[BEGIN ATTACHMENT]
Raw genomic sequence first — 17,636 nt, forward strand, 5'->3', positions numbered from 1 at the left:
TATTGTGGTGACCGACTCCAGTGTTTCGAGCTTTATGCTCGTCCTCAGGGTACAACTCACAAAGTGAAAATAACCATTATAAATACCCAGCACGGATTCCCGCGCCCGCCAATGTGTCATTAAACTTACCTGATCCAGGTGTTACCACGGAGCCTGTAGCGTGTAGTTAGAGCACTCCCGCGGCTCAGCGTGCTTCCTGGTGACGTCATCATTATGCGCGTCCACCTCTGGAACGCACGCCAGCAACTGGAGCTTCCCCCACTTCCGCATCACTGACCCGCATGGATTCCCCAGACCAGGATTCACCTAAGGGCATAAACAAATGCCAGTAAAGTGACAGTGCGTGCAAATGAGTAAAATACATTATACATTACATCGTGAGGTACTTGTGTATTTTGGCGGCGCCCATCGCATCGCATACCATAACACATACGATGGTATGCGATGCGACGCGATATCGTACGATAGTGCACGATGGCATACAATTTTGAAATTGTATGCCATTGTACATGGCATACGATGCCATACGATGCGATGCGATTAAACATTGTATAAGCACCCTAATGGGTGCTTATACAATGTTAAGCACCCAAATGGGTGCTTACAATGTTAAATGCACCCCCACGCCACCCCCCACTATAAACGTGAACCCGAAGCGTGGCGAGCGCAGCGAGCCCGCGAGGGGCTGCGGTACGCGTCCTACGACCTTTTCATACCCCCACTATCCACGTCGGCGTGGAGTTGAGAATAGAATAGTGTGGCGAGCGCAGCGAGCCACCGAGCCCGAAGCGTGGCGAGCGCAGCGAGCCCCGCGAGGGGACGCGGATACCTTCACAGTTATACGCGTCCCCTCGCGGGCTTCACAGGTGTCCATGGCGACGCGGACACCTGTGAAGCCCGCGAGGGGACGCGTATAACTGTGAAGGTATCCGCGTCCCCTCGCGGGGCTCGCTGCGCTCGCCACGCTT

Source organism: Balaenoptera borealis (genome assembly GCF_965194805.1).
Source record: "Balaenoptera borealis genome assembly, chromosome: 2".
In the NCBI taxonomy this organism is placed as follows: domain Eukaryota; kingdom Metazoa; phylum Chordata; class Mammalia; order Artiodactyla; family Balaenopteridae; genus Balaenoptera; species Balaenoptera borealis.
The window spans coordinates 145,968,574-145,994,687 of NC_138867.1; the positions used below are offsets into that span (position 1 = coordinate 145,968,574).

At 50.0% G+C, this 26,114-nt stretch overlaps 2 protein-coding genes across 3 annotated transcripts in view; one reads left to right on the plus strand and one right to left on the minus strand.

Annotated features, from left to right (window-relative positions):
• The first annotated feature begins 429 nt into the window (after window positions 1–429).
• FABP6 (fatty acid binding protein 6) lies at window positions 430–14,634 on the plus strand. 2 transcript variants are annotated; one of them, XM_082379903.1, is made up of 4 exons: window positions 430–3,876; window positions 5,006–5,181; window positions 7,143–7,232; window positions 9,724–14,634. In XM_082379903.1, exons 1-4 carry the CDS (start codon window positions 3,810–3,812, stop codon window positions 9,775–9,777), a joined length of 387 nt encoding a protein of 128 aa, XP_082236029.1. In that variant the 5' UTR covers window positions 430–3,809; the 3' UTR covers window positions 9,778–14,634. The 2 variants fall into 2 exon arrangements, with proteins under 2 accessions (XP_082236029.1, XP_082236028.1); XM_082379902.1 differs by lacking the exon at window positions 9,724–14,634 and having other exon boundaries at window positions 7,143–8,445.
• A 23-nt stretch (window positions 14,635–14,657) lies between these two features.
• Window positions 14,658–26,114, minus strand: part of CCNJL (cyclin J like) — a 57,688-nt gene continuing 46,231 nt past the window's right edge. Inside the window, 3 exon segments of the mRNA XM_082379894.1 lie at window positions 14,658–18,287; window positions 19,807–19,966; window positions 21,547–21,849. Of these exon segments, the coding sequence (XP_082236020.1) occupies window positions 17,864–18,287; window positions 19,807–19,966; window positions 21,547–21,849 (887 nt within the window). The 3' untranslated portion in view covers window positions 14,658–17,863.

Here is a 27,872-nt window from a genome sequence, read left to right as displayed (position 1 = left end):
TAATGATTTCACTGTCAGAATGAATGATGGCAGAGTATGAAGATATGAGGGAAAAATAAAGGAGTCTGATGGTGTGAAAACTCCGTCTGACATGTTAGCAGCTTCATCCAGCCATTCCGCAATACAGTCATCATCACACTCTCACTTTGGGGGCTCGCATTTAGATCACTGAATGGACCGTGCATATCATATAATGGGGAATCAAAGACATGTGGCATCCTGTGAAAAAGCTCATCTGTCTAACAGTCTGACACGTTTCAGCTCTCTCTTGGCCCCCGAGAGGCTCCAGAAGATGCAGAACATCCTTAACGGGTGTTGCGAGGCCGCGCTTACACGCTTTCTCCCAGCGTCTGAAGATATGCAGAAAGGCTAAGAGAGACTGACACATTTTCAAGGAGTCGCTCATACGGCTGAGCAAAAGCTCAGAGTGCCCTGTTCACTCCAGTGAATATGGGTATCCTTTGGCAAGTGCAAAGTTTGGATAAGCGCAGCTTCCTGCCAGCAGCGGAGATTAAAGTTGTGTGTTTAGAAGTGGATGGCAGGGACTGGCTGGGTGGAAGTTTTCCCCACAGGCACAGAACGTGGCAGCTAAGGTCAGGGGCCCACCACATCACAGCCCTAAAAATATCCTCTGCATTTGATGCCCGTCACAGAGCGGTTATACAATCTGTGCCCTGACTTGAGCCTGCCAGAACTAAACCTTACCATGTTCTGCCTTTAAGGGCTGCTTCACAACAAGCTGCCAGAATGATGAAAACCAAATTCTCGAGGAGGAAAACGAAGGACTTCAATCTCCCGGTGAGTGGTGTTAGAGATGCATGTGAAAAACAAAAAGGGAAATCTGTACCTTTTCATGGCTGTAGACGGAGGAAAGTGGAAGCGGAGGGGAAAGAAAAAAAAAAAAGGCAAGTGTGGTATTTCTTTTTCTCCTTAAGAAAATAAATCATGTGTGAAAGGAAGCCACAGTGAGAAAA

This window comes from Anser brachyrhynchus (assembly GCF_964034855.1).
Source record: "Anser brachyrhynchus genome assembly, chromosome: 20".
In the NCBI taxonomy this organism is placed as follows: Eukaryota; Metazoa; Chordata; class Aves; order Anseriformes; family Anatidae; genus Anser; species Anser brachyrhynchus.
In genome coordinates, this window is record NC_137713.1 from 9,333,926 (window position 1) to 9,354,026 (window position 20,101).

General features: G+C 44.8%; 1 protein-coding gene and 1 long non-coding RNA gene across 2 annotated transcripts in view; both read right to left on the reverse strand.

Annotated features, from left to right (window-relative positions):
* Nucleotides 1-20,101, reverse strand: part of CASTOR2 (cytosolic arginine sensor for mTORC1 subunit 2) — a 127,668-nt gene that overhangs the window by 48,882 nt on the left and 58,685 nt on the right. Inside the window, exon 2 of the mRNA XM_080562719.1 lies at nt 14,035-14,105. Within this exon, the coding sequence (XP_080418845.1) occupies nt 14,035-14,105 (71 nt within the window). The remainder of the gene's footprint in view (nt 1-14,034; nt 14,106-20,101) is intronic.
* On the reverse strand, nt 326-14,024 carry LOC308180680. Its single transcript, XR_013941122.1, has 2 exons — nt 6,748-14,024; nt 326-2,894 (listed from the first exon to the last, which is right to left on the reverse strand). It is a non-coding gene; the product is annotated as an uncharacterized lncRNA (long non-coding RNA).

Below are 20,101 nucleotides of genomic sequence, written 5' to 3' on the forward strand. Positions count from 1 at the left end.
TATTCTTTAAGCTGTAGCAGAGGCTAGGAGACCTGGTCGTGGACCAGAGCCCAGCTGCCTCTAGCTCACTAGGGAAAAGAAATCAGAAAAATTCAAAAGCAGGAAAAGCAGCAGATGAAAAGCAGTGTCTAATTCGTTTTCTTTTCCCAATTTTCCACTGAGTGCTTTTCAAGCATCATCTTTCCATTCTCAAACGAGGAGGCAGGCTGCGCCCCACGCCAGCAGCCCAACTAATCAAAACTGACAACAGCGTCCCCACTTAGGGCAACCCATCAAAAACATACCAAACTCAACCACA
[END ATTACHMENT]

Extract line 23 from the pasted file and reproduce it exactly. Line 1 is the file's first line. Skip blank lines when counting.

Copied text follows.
Below are 20,101 nucleotides of genomic sequence, written 5' to 3' on the forward strand. Positions count from 1 at the left end.